As afternoon segued into evening, my son returned from his weekend with his dad and sauntered into the yard. He finds watching a bonfire as mesmerizing and soothing as I do, and he quickly set to dragging more branches toward the fire pit and gathering armfuls of dead stalks that went up like tinder. We burned, and laughed, and talked, and caught up on the past couple of days.

Then as darkness fell, the fire died down to a pile of coals. I took the hose and sprayed the outer edges and grass surrounding the fire pit, and we headed indoors to make dinner and watch TV. Before we turned in, I raked the pile of dwindling coals down once more and gave one more good spray with the hose around the rim. In the total cloaked darkness of night in the country, a few lone embers gave off a feeble red glow, as if to say they would not go quietly into that good night.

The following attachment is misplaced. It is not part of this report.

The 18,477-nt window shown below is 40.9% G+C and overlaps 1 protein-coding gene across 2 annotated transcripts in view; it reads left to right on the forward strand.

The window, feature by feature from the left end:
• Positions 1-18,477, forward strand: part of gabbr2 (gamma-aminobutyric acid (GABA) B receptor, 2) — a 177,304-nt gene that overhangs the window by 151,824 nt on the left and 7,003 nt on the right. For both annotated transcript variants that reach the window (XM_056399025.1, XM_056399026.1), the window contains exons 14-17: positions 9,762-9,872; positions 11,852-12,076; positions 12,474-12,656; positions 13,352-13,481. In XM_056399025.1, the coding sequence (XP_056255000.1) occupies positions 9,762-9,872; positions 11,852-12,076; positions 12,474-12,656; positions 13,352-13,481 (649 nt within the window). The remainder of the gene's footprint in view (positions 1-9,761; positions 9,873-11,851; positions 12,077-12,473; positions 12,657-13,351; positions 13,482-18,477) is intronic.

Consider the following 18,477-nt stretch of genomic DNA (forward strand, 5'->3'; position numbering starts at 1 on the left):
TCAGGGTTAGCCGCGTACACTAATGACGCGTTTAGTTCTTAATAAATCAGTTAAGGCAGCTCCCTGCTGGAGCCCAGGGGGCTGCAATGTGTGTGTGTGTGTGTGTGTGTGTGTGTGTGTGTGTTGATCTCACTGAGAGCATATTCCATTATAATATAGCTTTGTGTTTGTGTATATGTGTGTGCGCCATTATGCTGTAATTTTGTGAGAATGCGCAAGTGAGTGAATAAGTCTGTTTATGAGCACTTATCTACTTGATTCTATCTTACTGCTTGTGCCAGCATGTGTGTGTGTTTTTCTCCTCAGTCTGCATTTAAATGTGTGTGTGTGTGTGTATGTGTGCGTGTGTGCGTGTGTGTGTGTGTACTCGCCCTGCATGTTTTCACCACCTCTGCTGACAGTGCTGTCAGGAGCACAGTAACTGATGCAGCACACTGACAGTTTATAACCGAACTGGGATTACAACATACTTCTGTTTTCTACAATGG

It felt good to know the home fires were burning.